Policy and Legislation - Introduction

Even if we really wish to avoid daily exposure to non-ionizing radiation, or at least to that emitted by man-made devices and appliances, the chances of succeeding are almost nil.  Moreover, we are often totally unaware of being exposed to this type of radiation – for instance, when we are a certain distance away from high voltage power lines or communication antennas of various types.



The dependence of each and every one of us on electronic devices which until just a few years ago existed only in the realm of science-fiction has increased tremendously.  "The sky" is the limit.  In the eyes of the generation growing up at the turn of the 20th to 21st centuries, this is probably self-evident, but older adults remember other times, days when even a simple land-line telephone was considered 'a miracle', as described by Amos Oz in his book 'A Tale of Love and Darkness' (Vintage, 2005), referring to a situation prevalent in the country during the 1950s:









"For years we had a regular arrangement for a telephone link with the family in Tel Aviv.  We used to phone them every three or four months, even though we didn't have a phone and neither did they [….] Father would pick up the receiver [….] and say to the operator: "Good afternoon, Madam.  Would you please give me Tel Aviv 648" [….] . Sometimes the operator would answer "Would you please wait a few minutes, Sir, [….] the Postmaster is on the line."  I could visualize this single line that connected Jerusalem with Tel Aviv and via Tel Aviv with the rest of the world.  And if this line was engaged, we were cut off from the world.  The line wound its way over wastelands and rocks, over hills and valleys, and I thought it was a great miracle."



Today we are aware of a completely different reality.  Along with the dramatic rise in the use of devices emitting non-ionizing radiation (especially radio waves), public consciousness of the potential dangers involved in the increased exposure to it has spread, and a number of questions have been raised: Who may use it? Where may it be used? Are there health consequences for the users?  Is there a need for imposed standards and restrictions? Concurrently with the research aimed at finding answers to these questions and many others, governments and other organizations began to discuss these issues and to elaborate policies aimed at restricting exposure and reducing the level of exposure to non-ionizing radiation, in both the public and personal spheres.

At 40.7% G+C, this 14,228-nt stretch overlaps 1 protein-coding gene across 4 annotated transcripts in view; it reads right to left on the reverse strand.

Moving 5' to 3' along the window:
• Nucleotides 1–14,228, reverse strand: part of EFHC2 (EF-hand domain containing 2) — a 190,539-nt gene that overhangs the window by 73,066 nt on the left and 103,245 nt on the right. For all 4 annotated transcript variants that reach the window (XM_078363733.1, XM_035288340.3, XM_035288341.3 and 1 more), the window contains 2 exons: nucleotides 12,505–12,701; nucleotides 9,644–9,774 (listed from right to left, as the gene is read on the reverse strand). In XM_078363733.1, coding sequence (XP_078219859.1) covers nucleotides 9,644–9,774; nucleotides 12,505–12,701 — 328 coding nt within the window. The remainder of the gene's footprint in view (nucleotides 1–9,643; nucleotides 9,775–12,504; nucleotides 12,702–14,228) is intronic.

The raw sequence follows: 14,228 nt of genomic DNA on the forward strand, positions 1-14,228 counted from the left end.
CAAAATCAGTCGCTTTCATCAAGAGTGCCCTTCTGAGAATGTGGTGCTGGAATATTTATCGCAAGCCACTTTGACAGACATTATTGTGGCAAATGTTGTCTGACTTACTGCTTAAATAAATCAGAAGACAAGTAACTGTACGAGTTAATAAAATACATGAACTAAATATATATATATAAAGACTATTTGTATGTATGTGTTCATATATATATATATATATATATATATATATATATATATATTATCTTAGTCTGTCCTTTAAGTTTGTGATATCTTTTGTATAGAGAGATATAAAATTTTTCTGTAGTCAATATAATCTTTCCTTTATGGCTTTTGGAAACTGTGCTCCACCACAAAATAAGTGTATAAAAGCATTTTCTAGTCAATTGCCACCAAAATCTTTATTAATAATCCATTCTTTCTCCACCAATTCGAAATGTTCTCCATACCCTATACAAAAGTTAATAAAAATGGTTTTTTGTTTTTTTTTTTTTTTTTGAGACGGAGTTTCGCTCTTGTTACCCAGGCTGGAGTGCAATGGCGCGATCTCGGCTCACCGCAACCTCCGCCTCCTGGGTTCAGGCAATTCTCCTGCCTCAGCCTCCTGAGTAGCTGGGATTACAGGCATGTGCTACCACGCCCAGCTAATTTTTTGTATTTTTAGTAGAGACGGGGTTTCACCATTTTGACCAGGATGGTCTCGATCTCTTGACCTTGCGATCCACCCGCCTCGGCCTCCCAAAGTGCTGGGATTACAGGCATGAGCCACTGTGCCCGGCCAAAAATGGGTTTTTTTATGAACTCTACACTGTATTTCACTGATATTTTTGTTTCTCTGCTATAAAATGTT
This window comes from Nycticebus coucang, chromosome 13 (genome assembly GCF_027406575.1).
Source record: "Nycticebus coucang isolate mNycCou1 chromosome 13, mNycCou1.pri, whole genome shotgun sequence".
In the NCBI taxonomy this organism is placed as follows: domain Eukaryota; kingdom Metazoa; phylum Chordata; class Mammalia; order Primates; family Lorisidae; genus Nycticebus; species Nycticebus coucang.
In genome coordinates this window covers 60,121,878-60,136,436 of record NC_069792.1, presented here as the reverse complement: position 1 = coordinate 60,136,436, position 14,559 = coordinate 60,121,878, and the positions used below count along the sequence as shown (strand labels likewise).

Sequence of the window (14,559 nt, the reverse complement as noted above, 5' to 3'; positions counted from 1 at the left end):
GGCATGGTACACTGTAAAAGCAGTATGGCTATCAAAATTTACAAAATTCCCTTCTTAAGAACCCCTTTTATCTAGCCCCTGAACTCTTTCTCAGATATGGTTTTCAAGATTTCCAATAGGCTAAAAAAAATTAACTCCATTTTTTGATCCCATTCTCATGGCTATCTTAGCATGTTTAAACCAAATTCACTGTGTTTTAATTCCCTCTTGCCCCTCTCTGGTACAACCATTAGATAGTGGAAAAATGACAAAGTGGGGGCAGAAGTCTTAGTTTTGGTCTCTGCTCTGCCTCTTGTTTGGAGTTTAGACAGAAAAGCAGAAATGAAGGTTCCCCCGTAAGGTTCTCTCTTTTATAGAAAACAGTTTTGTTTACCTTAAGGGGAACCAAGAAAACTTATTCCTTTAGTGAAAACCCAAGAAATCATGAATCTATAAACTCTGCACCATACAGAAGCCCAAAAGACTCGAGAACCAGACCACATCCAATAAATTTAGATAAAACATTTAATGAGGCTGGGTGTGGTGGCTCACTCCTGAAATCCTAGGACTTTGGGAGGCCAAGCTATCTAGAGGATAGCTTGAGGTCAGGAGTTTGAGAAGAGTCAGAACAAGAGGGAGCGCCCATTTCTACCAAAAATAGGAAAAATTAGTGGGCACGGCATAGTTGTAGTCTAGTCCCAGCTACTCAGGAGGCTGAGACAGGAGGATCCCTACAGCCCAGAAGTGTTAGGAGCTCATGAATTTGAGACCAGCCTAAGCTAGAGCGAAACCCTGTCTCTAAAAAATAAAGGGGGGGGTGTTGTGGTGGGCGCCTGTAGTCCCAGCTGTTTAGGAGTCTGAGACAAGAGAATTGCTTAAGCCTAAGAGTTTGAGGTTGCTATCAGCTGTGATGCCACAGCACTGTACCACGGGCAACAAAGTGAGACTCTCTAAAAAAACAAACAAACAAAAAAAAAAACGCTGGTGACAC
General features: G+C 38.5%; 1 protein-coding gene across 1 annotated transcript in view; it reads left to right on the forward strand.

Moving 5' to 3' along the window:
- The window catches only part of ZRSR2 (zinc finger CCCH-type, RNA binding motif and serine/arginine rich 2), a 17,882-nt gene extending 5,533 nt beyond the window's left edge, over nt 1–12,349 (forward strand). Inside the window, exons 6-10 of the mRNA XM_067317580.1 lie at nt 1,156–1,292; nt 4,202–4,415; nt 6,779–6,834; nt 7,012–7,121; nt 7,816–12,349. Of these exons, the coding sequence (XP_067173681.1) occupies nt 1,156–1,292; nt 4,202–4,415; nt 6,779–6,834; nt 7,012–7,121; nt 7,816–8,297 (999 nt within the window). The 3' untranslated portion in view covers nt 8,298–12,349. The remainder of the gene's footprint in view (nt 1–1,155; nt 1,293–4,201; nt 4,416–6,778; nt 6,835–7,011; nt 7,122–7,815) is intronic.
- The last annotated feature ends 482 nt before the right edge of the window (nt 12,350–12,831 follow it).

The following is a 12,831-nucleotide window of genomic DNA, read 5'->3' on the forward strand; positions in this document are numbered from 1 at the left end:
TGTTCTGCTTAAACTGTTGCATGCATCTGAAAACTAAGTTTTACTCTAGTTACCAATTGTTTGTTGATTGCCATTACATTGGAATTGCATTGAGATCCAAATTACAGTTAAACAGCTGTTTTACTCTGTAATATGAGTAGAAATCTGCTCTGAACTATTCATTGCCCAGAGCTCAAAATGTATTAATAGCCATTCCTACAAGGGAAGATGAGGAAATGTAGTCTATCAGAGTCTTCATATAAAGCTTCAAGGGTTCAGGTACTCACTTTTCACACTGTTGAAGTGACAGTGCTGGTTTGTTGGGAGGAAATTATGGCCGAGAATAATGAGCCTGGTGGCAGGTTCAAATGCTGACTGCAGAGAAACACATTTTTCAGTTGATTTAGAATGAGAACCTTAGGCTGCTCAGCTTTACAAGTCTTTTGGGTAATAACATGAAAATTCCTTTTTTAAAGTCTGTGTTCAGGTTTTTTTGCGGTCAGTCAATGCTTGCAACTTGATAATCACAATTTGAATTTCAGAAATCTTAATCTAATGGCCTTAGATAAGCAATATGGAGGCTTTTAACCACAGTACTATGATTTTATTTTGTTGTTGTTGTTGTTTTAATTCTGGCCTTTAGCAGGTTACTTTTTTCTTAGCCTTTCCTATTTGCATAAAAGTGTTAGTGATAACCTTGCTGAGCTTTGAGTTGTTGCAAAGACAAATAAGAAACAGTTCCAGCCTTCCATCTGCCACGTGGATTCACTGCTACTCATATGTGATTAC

It is important to mention that the rapid growth of technological development, as well as the fast changes in the patterns of use of these technologies, make it difficult to establish proof of the effect of non-ionizing radiation on human health, since research is unable to 'keep up' with the technological changes.  Policy-making in this field is therefore aimed at preventing potential dangers, based on the precautionary principle, and in addition to scientific, ethical, financial and health considerations, it must also take into account public concern.


Policy-makers have focused both on appliances for voluntary personal use, and on those used in the public sphere.


  • Devices for personal use: non-ionizing radiation emitting devices such as mobile phones, microwaves, cellular phones, laser pointers – the use of which depends only on the discretion of the user.
  • Sources in the public sphere: non-ionizing radiation emitting appliances such as electric power lines, power plants, antennas and broadcasting stations - over which the public has no control regarding the levels of exposure.


A spirited public discussion is taking place on the extent and patterns of use of these devices, as well as on their potential effect in a range of fields.  For instance, the various aspects – health, social and other – of the use of cellular phones by children, or of the introduction of Wi-Fi networks in educational institutions, and of the introduction of future generations of cell phones and mobile networks (Generations 4.5 and 5) for general use in Israel.


The determining policy in this field is elaborated through laws, regulations, recommendations and directives, applied by different governmental institutions.  The terms involved in the laws and public administration are explained and clarified in the section on 'The toolbox of regulation'.


In the section on 'Policy and Legislation' we will discuss, among other subjects, the following:  the precautionary principle , the bodies involved in policy-making, the non-ionizing radiation law, policies and Legislation regarding cellular phones (including their effect on driving), cellular base stations and Wi-Fi, and magnetic and electrical fields in electric power networks.


The policy review is based on the types of radiation and their uses.  For example, in the area of extremely low frequency (ELF), we will review electric and magnetic fields from the electric power network, power generation and distribution, as well as transformation stations.  In the area of radio frequency (RF) emissions we will review sources of radiation such as cellular phones, cellular base stations, broadcasting stations, and the Wi-Fi network.